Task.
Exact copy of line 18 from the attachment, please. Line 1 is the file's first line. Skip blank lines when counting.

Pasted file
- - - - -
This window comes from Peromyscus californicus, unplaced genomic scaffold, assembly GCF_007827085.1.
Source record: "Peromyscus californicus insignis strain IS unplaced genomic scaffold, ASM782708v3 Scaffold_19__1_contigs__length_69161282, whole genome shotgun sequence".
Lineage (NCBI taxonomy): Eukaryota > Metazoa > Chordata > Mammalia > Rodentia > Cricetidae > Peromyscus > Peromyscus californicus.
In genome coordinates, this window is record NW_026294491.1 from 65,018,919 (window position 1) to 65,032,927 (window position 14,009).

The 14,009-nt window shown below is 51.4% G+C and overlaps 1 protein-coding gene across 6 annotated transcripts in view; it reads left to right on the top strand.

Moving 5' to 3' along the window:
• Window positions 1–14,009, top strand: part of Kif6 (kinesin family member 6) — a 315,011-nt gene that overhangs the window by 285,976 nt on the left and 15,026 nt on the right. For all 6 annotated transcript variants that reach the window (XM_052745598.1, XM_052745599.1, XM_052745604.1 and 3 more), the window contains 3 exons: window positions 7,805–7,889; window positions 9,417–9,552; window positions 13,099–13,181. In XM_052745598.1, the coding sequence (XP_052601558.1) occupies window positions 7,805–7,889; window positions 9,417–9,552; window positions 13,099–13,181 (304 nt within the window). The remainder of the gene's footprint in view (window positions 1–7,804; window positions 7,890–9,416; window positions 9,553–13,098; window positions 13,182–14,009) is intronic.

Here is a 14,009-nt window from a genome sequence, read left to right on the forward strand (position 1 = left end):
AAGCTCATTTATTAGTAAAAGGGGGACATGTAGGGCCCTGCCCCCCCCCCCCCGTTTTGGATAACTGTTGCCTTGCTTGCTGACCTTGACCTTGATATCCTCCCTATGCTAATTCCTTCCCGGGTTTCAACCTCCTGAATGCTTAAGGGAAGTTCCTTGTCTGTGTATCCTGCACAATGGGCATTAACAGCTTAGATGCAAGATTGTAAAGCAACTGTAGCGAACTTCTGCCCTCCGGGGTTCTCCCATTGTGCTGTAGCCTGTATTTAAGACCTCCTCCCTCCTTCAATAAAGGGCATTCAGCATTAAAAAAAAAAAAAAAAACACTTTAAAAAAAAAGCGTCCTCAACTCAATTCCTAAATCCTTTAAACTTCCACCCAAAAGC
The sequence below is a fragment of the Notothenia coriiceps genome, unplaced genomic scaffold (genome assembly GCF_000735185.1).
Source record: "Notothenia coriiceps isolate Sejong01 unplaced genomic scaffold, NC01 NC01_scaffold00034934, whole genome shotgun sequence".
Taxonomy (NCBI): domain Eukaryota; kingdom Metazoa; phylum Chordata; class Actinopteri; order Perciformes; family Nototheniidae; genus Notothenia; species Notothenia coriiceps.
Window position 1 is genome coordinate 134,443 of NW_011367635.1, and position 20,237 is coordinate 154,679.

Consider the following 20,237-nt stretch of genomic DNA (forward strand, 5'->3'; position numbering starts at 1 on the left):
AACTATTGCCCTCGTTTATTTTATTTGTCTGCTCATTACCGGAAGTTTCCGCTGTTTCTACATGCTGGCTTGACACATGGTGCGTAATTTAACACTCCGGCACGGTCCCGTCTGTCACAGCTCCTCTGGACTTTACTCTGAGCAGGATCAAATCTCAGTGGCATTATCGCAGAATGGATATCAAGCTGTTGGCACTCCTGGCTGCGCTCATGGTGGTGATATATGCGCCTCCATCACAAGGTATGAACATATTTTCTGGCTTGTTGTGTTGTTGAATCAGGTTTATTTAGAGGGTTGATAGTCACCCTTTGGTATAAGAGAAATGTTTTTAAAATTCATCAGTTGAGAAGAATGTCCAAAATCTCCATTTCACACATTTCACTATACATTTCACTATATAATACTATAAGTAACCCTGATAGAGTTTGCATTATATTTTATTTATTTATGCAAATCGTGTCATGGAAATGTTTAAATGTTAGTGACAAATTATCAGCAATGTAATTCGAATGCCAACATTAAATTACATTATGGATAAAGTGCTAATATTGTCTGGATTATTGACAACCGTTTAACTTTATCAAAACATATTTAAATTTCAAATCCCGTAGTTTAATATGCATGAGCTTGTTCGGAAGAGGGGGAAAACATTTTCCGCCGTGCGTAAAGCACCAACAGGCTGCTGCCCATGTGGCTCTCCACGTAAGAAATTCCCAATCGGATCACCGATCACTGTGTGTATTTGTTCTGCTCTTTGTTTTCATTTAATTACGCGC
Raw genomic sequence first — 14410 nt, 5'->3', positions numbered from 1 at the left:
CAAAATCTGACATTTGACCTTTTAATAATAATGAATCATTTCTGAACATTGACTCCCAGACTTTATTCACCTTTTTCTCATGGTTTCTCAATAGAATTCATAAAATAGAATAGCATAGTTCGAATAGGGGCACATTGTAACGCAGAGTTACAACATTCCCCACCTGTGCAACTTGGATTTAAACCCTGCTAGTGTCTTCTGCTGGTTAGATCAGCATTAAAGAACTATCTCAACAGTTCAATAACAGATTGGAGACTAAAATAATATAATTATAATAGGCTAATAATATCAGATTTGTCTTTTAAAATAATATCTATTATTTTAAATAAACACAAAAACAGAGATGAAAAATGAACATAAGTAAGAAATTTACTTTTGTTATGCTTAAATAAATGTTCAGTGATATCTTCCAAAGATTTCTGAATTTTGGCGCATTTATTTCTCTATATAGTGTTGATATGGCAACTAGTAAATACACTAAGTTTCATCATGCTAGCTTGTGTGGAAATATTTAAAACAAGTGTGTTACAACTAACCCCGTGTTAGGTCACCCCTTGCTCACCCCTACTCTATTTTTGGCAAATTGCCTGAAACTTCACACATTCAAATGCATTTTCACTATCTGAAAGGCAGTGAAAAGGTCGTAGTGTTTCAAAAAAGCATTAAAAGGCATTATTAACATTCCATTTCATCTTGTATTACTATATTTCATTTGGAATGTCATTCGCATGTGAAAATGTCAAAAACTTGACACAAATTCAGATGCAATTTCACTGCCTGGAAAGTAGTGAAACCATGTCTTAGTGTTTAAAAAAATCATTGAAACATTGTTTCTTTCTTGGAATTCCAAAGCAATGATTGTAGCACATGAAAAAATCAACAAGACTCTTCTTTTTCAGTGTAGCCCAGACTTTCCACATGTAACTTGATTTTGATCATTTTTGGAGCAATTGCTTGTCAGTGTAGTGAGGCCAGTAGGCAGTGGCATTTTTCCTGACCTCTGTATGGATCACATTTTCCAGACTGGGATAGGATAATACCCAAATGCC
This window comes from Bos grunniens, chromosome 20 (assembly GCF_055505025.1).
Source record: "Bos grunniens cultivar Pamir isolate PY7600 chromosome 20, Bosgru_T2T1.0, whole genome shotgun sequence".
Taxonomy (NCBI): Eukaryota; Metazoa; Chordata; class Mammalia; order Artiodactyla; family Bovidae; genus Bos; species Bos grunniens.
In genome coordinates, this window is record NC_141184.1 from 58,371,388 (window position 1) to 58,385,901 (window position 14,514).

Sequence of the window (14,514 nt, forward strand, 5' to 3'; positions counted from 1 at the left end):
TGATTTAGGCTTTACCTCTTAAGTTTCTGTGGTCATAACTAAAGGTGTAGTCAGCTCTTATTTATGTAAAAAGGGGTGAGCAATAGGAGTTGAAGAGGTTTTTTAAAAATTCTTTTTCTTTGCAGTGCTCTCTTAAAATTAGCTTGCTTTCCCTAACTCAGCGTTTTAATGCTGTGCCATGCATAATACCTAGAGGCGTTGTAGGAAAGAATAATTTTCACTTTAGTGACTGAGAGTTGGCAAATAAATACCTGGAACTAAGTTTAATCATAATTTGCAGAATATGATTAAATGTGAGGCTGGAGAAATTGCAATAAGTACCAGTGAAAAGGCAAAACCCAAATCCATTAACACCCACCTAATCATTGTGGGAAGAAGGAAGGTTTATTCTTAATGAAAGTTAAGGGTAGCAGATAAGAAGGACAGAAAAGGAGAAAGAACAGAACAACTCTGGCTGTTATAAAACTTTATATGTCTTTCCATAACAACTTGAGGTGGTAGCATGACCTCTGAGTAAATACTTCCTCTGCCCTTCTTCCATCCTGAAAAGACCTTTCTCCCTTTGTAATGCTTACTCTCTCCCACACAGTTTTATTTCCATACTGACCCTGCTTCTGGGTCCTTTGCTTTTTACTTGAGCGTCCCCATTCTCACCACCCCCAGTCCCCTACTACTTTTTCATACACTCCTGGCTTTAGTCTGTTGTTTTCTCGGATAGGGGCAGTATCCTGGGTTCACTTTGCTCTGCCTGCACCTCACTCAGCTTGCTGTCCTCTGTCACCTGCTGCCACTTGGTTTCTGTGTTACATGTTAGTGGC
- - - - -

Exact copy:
This window comes from Bos grunniens, chromosome 20 (assembly GCF_055505025.1).